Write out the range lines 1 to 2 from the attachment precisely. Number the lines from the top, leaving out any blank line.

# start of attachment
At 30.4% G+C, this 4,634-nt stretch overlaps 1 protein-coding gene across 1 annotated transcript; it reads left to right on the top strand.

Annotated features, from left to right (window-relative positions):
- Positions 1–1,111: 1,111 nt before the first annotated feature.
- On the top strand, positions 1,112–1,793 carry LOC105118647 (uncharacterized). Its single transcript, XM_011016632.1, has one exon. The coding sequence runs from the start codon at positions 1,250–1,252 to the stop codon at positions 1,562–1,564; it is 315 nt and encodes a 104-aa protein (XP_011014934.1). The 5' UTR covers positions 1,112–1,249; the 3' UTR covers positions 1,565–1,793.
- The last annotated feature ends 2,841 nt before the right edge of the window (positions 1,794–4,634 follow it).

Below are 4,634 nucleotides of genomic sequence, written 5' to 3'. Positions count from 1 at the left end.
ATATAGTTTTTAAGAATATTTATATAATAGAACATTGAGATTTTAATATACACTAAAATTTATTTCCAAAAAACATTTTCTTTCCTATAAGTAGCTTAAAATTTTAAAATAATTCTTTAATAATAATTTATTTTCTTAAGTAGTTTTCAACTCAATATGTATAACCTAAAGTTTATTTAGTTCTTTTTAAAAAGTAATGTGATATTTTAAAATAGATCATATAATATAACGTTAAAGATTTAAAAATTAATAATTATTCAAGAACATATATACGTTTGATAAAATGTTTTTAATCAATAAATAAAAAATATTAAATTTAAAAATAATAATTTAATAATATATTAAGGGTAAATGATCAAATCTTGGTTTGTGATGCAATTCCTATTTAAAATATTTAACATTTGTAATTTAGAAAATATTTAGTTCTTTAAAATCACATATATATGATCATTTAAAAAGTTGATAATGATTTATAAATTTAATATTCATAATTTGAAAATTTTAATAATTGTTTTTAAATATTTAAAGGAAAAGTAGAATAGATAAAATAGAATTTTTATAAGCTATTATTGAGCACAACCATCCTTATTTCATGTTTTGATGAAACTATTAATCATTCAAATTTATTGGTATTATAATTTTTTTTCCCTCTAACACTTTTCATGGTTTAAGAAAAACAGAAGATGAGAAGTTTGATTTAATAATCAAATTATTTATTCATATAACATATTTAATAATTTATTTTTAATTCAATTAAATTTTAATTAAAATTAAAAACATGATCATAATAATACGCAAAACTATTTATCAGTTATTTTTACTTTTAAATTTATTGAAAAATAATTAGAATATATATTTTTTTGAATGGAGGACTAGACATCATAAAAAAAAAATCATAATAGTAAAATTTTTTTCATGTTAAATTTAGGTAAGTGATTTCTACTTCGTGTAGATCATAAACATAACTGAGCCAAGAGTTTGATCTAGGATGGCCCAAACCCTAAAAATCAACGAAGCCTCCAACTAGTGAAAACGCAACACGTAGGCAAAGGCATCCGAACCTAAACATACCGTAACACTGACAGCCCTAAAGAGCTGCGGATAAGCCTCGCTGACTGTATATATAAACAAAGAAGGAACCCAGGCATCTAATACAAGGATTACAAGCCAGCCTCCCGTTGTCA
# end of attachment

At 30.4% G+C, this 4,634-nt stretch overlaps 1 protein-coding gene across 1 annotated transcript; it reads left to right on the top strand.

Annotated features, from left to right (window-relative positions):